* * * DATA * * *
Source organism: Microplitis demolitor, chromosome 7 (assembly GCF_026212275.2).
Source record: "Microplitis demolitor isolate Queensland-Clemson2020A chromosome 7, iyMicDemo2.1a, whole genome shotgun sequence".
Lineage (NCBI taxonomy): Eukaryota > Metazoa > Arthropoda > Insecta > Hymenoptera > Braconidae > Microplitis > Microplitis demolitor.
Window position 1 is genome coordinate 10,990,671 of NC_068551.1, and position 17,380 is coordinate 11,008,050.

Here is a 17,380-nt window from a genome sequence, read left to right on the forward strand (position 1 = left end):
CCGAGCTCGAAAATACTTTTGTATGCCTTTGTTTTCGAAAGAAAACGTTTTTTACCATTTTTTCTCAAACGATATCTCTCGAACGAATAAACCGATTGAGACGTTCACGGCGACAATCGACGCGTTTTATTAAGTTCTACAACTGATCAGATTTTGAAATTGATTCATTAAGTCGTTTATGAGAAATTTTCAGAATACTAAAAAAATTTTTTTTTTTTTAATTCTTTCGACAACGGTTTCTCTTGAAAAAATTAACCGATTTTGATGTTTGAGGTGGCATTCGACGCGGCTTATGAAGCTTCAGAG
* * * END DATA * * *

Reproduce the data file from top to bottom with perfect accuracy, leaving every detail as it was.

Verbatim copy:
Source organism: Microplitis demolitor, chromosome 7 (assembly GCF_026212275.2).
Source record: "Microplitis demolitor isolate Queensland-Clemson2020A chromosome 7, iyMicDemo2.1a, whole genome shotgun sequence".
Lineage (NCBI taxonomy): Eukaryota > Metazoa > Arthropoda > Insecta > Hymenoptera > Braconidae > Microplitis > Microplitis demolitor.
Window position 1 is genome coordinate 10,990,671 of NC_068551.1, and position 17,380 is coordinate 11,008,050.

Here is a 17,380-nt window from a genome sequence, read left to right on the forward strand (position 1 = left end):
CCGAGCTCGAAAATACTTTTGTATGCCTTTGTTTTCGAAAGAAAACGTTTTTTACCATTTTTTCTCAAACGATATCTCTCGAACGAATAAACCGATTGAGACGTTCACGGCGACAATCGACGCGTTTTATTAAGTTCTACAACTGATCAGATTTTGAAATTGATTCATTAAGTCGTTTATGAGAAATTTTCAGAATACTAAAAAAATTTTTTTTTTTTTAATTCTTTCGACAACGGTTTCTCTTGAAAAAATTAACCGATTTTGATGTTTGAGGTGGCATTCGACGCGGCTTATGAAGCTTCAGAG